Friday, 21 August 2015



In December1968, the Rolling Stones decided to stage a TV show, possibly inspired by the Beatle’s’ ‘Sergeant Pepper’ album, that would be a musical concept event based around a circus, filled with great acts of the day performing within the ring. They hired director Michael Lindsay-Hogg who had already filmed early pop promos for songs of theirs.

The show itself was a hugely ambitious under-taking. The technical breaks needed meant that even though they began filming at 2pm, by the time the Stones themselves came on it was already five o’clock the next morning. Jagger felt their own performance was under-par due to exhaustion. Subsequently the film was never released until 1996. They needn’t have worried. Despite its ups and 
downs, THE ROLLING STONES’ ROCK AND ROLL CIRCUS is well worth seeing.

There’s a slightly awkward parade opening in front of the wooden ring of guests; Charlie Watts looks particularly bemused with his tambourine - but then the line-up of bands begin to work their magic. They’re not only an impressive roll-call of some of the era’s great rock acts, but the film preserves them at arguably their heights and in some interesting combinations.  Jethro Tull mimed to ‘Song for Jeffrey’ and ‘Fat Man’ to cut down on rehearsal time. Only the former was used, but it’s a zesty  opener. The Who keep the energy flowing with a punchy rendition of their first mini-opera ‘A Quick One While he’s Away’. Taj Mahal gives good soul voice, and then Marianne Faithfull comes on, looking alluring and giving a beguiling version of the Goffin/Mann song ‘Something Better’.
Meanwhile, In between band sets the Stones’s separately filmed linking intros are a little uncertain, especially Charlie Watts, bless him. A bigger misfire is the pastiche showbiz cross-talk between Jagger and Lennon, calling each other ‘Michael’ and ‘Winston’ (Lennon’s middle name). It’s leaden and unfunny yet has the value of detailing the audience on the line-up of Lennon’s ad-hoc super-group of the night ‘the Dirty Mac’ (doing ‘Yer Blues)’.  We have Mitch Mitchell of the Jimi Hendrix Experience, Eric Clapton and Keith Richards. They make an excellent chemistry – until this is irreparably damaged by Yoko joining in with an excruciating screechy wail. It’s either purposely tuneless like some sort of ironic spin on jazz scat singing, or more likely the other kind of scat. She doesn’t realise how abominable she sounds. Nor possibly does John. Love is blind; Ono indeed. She doesn’t endear herself any further to anti-Yoko Beatles fans like myself who resented her multi-media influence on her future husband (not to mention her snake-oil disguised as art, but that’s another matter).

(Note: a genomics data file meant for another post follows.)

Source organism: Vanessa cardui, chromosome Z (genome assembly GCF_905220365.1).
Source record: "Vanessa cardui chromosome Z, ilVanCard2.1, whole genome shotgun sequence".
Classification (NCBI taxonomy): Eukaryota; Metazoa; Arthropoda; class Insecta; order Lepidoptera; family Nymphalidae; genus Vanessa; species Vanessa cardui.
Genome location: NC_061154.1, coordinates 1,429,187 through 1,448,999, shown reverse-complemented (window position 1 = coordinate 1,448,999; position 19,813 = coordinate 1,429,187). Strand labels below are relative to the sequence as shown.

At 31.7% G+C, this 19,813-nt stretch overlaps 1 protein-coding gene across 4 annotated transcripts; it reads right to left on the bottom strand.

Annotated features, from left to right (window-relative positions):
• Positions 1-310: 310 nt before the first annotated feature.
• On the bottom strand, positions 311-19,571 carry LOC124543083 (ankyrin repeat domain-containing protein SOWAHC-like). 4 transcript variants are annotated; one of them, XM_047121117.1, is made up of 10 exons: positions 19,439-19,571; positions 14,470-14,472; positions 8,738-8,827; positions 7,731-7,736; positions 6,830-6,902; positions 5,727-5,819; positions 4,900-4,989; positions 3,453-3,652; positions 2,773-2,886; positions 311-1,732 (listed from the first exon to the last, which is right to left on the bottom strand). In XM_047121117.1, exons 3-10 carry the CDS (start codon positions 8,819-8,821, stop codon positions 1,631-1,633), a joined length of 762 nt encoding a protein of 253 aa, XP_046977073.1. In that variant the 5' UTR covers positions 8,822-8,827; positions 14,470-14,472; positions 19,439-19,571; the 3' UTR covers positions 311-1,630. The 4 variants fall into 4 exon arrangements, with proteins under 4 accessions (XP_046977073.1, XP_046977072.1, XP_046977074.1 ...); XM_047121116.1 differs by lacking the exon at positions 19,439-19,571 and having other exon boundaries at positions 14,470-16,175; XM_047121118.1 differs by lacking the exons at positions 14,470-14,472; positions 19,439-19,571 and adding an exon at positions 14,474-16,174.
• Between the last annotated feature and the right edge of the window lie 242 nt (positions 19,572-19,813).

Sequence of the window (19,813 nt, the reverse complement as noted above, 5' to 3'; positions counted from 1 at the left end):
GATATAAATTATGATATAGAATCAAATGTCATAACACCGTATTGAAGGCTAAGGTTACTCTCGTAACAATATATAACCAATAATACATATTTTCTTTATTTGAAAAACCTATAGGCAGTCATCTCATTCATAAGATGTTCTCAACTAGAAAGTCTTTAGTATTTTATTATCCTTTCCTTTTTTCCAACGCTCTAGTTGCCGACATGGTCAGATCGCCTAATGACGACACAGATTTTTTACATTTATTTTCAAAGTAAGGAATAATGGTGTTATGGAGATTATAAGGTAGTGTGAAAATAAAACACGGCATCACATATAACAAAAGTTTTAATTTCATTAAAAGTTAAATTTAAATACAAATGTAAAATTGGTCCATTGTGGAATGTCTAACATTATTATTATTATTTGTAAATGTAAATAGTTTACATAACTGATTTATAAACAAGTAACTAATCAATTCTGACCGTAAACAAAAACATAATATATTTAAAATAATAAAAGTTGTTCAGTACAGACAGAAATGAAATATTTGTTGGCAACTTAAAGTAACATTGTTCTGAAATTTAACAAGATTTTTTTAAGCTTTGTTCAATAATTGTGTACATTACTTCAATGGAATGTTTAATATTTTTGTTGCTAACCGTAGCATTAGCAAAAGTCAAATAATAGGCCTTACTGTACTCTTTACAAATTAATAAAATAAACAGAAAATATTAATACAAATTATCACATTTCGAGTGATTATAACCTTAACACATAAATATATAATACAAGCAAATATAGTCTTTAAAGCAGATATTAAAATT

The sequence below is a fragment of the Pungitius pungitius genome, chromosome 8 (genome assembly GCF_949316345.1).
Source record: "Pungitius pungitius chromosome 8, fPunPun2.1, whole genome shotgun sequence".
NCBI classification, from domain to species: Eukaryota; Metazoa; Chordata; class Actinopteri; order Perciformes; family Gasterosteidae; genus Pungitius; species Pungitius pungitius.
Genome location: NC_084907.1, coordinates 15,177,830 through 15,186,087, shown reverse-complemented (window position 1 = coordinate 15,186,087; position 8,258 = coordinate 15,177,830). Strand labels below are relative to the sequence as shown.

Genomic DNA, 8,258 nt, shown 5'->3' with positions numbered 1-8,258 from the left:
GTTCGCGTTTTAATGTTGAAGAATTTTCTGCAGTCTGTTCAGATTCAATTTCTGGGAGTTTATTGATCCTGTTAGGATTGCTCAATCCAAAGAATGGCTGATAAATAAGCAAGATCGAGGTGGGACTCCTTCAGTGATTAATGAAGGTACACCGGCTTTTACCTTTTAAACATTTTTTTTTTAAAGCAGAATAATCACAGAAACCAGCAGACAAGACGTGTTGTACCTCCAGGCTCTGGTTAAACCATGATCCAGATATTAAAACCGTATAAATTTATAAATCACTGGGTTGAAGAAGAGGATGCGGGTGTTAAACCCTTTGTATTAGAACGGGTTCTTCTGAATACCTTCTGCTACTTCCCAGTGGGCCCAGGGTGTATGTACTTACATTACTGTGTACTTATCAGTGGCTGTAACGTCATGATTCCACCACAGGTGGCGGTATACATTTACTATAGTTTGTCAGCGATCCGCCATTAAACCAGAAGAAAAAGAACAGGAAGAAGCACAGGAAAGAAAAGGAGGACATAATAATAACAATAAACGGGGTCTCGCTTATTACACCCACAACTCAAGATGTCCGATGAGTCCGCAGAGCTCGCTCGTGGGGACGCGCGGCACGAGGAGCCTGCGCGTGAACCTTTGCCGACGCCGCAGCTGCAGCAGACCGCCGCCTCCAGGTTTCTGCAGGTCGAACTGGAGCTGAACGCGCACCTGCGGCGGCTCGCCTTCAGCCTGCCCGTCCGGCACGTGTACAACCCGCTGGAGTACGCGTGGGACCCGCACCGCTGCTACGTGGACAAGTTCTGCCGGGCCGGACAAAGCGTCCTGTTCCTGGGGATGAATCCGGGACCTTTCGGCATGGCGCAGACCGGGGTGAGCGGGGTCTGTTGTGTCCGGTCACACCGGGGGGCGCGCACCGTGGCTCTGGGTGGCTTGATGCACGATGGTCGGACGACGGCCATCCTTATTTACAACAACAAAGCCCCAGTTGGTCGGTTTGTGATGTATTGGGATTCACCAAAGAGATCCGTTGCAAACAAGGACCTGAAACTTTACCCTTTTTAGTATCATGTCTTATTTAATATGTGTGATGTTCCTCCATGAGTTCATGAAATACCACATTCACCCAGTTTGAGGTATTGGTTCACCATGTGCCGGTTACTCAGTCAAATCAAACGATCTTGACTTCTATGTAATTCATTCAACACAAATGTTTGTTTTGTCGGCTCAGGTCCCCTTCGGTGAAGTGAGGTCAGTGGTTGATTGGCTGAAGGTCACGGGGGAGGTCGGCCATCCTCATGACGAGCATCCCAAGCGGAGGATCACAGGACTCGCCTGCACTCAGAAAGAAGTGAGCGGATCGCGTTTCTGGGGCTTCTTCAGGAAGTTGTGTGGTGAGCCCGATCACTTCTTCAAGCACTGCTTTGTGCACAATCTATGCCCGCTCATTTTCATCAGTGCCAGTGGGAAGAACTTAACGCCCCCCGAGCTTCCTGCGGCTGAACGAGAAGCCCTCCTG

Regardless of that aural mis-step, eventually after what is still an amazing bill of artists the Rolling Stones appear and treat us to the last half-hour of a much better performance than Mick feared. Maybe it was that defiant burst of energy needed to overcome tiredness that sometimes lifts you above the ordinary, but they give solid renditions of some of their most famous live concert favourites. Jagger of course demands much of himself and prides himself even today on giving the very best. Only in the closing number ‘Salt of the Earth’ do  he and Richards betray a little of the understandable weariness settling in. Luckily, the crowd around them picks up the ending and runs with it. It’s a real egalitarian pleasure seeing the other bands mix with each other and the audience. Pete Townsend, be-hatted, eggs on the silliness amongst his peers and fans in a delirious party spirit reminiscent of the Beatles live finale of ‘All You Need Is Love’ the previous year.


As the opening text says: ‘It’s two days in December 1968 that in many ways capture the spontaneity, aspirations and communal spirit of an entire era…’

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